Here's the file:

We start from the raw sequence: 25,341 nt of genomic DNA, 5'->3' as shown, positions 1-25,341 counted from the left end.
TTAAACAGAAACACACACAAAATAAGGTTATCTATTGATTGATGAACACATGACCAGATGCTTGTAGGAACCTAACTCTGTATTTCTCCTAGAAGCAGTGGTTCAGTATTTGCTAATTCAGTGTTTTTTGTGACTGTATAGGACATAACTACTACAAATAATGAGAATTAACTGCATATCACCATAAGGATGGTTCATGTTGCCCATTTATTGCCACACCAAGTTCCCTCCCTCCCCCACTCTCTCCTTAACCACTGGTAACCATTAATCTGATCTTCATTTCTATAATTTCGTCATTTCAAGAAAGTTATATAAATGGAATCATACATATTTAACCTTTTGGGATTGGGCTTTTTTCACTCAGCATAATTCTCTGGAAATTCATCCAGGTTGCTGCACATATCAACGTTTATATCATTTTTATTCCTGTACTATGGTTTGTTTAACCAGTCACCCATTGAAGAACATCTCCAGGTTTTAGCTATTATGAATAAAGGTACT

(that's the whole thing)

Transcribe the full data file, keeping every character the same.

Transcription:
We start from the raw sequence: 25,341 nt of genomic DNA, 5'->3' as shown, positions 1-25,341 counted from the left end.
TTAAACAGAAACACACACAAAATAAGGTTATCTATTGATTGATGAACACATGACCAGATGCTTGTAGGAACCTAACTCTGTATTTCTCCTAGAAGCAGTGGTTCAGTATTTGCTAATTCAGTGTTTTTTGTGACTGTATAGGACATAACTACTACAAATAATGAGAATTAACTGCATATCACCATAAGGATGGTTCATGTTGCCCATTTATTGCCACACCAAGTTCCCTCCCTCCCCCACTCTCTCCTTAACCACTGGTAACCATTAATCTGATCTTCATTTCTATAATTTCGTCATTTCAAGAAAGTTATATAAATGGAATCATACATATTTAACCTTTTGGGATTGGGCTTTTTTCACTCAGCATAATTCTCTGGAAATTCATCCAGGTTGCTGCACATATCAACGTTTATATCATTTTTATTCCTGTACTATGGTTTGTTTAACCAGTCACCCATTGAAGAACATCTCCAGGTTTTAGCTATTATGAATAAAGGTACT